FOR IMMEDIATE RELEASE: Oct. 25, 2017
QUEEN’S PARK – Haldimand-Norfolk MPP Toby Barrett is still looking for answers after questioning the Minister of Natural Resources and Forestry about natural gas well issues in Norfolk County.
A gas leak in the Silver Hill area in August resulted in six homes being evacuated in August, and then another 16 put on alert. Some residents were not allowed back in their homes for as long as four weeks due to high levels of hydrogen sulphide.
“Now, pressure built up over two years, with another well erupting this June on the Grants’ property, plus another well down the road after MNRF assured the Grants and my office that they would be monitoring the problem,” Barrett said in the Legislature during Question Period. “The Grants have suffered damage to their business, their property, possibly their health. Minister, why has it taken so long to act?”
The minister responded that her staff expedited providing advice to county staff to ensure the well was being capped.
“Finally, the wells have been capped, but the question is, what is the minister doing to ensure history does not repeat itself again,” Barrett asked in his supplementary question. “Again, what about these environmental impacts, possible health effects? Will you compensate Norfolk County? Importantly, for loss of business and damage to plant and equipment, health, why won’t you compensate Kim and Ian Grant?”
Again, Barrett felt the minister didn’t adequately answer his questions. He filed notice he was dissatisfied with the answer and as a result was granted additional time to ask further questions, to be scheduled later in the day.
For more information, contact MPP Toby Barrett at 519-428-0446 or [email protected]
Wednesday, October 25, 2017
NATURAL GAS WELLS
Mr. Toby Barrett: To the Minister of Natural Resources and Forestry. Two years ago, I contacted your office and the petroleum division regarding a Ministry of Natural Resources and Forestry natural gas relief well along Big Creek. Ian and Kim Grant from Silver Hill, here in the gallery today, were notified that this relief well was releasing hydrogen sulphide and toxic water into the creek and had to be capped.
Apparently, the well was capped in the 1960s, so the ramifications of this go back five decades. Now, pressure built up over two years, with another well erupting this June on the Grants’ property, plus another well down the road after MNRF assured the Grants and my office that they would be monitoring the problem.
The Grants have suffered damage to their business, their property, possibly their health. Minister, why has it taken so long to act?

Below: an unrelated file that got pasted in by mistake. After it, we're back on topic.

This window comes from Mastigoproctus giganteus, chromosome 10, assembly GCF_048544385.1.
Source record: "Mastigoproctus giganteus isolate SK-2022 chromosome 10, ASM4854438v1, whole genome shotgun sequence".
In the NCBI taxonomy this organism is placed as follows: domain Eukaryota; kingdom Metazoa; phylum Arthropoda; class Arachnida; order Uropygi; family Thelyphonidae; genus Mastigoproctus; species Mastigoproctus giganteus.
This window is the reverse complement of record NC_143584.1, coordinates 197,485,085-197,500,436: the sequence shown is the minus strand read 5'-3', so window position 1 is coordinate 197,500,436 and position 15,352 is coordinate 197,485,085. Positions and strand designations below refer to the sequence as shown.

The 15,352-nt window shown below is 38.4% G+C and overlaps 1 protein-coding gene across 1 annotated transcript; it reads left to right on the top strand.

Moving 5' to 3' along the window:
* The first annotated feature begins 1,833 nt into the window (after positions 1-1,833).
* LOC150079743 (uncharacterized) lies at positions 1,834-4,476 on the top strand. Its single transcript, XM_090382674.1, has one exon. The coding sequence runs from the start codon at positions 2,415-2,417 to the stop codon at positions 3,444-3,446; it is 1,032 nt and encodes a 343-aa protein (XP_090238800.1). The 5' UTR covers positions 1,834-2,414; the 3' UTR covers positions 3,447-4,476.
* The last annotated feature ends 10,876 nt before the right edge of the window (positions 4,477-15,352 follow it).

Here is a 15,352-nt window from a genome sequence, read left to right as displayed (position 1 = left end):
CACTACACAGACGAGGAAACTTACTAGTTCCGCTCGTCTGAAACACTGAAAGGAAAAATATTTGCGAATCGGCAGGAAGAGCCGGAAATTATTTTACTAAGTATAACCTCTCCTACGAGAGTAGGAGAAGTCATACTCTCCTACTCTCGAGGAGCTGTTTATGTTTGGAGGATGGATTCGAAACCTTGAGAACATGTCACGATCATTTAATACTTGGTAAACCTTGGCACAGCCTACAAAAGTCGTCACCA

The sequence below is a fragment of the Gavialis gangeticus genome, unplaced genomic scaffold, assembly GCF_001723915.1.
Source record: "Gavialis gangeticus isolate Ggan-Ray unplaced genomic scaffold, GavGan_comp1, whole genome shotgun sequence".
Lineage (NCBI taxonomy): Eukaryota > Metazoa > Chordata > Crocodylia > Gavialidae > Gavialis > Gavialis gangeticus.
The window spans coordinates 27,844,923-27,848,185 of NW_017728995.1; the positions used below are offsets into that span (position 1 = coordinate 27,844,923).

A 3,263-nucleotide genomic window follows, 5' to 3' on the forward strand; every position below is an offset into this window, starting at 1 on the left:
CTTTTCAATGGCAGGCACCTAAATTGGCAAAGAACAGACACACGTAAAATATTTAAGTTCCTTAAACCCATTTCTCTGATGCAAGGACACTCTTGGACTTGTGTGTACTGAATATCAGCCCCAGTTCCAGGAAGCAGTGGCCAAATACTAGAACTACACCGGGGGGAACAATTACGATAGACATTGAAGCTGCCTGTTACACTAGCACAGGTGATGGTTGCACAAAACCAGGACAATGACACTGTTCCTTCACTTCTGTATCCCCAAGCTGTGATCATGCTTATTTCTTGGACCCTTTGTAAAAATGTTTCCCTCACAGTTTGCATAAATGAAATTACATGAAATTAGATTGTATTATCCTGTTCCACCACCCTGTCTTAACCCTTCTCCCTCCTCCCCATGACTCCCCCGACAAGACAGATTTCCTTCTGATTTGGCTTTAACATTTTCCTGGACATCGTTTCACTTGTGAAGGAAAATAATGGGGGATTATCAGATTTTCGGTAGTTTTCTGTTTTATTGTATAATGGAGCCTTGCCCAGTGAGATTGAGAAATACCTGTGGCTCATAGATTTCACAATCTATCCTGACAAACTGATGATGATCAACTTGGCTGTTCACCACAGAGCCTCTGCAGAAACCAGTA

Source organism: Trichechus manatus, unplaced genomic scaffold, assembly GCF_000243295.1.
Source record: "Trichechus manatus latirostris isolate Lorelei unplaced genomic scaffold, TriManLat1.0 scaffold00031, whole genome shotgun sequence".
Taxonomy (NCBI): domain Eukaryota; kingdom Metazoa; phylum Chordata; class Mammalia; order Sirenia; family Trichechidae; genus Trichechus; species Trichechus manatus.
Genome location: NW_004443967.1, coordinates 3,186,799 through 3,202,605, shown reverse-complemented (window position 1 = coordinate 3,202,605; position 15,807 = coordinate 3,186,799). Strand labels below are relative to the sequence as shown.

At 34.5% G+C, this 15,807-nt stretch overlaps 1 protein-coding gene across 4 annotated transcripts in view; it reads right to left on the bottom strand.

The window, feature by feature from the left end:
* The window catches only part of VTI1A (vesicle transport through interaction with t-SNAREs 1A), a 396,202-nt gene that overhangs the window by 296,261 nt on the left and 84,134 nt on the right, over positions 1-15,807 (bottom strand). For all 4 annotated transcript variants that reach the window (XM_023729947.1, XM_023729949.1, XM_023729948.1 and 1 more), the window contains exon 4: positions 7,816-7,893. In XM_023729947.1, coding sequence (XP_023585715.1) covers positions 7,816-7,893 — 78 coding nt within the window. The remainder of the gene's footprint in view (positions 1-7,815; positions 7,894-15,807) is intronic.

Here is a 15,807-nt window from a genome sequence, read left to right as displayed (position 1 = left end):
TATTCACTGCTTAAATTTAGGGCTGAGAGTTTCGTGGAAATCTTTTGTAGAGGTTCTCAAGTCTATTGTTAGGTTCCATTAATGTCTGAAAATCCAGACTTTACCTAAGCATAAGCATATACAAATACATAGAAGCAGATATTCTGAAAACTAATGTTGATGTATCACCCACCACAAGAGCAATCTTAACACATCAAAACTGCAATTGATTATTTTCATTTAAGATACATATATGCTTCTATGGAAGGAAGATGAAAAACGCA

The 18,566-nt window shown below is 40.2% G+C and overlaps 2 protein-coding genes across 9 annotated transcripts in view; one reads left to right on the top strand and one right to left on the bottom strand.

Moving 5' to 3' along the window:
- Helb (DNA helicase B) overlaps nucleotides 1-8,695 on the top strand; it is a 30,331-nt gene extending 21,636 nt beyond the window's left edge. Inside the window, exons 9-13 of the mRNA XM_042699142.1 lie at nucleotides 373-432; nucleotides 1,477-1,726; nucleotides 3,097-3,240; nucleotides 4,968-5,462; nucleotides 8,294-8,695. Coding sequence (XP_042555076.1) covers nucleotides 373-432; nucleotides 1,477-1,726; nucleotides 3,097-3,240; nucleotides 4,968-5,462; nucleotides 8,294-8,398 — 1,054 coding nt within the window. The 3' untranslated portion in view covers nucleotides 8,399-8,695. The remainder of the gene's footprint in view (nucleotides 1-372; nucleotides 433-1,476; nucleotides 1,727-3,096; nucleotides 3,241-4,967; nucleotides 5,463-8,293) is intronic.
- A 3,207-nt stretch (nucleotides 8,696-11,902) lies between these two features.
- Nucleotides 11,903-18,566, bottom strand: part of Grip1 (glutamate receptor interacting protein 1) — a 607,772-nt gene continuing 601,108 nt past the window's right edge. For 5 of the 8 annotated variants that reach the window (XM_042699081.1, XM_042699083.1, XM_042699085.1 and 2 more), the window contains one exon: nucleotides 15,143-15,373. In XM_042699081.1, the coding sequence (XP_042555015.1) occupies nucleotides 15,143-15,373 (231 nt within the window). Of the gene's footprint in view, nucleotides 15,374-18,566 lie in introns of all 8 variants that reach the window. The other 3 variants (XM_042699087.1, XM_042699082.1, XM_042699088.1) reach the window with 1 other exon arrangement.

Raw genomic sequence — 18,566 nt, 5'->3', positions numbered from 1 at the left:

Hon. Kathryn McGarry: Thank you to the member for the question. I want to start off by saying that public health and public safety re really our government’s and our ministry’s sole focus in this area. We know that there are abandoned wells along the shores of Lake Erie, for instance, and in the other areas, that need recapping.
I know the place that the member is talking about; we were notified early on. We expedited the process to ensure that ministry officials were there to provide advice to the municipality and ensure that the well was being capped. The Ministry of Natural Resources and Forestry always can provide technical advice to support any municipality. We’ll be continuing to work with the municipal control group to assess the situation and determine the next steps.
We, again, want to assure the public that public safety is my ministry’s top priority.
—assess the situation. and determine the next steps. We again want to ensure the public that public safety is my ministry’s top priority.
The Speaker (Hon. Dave Levac): Thank you. Supplementary.
Mr. Toby Barrett: Back to the minister: It was two years going on five decades really with little action. In August, Norfolk county and Haldimand-Norfolk Health Unit stepped in. They closed roads. They evacuated the Grants. They evacuated five other families in the area. Finally, the wells have been capped, but the question is, what is the minister doing to ensure history does not repeat itself again? Again, what about these environmental impacts, possible health effects? Will you compensate Norfolk county? Importantly, for loss of business and damage to plant and equipment, health. Why won’t you compensate Kim and Ian grant?
Hon. Kathryn McGarry: Again, thank you for the question. We continue to work with the municipality and local health units. But I understand how distressing it is for individuals to have to be either evacuated from their home or have impacts to their businesses or their homes because of that.
Recently, we continued to look at areas where there are potential wells that will need to be capped. In the coming months, my ministry will be reaching out to municipalities to discuss the planning and the emergency management scenarios related to petroleum hazards and risks. This is a multi-government approach, and we continue to provide technical advice in these situations. The education and outreach work will help to clarify roles and responsibilities to allow municipalities to plan ahead by better understanding the risks, so we will continue to provide that advice.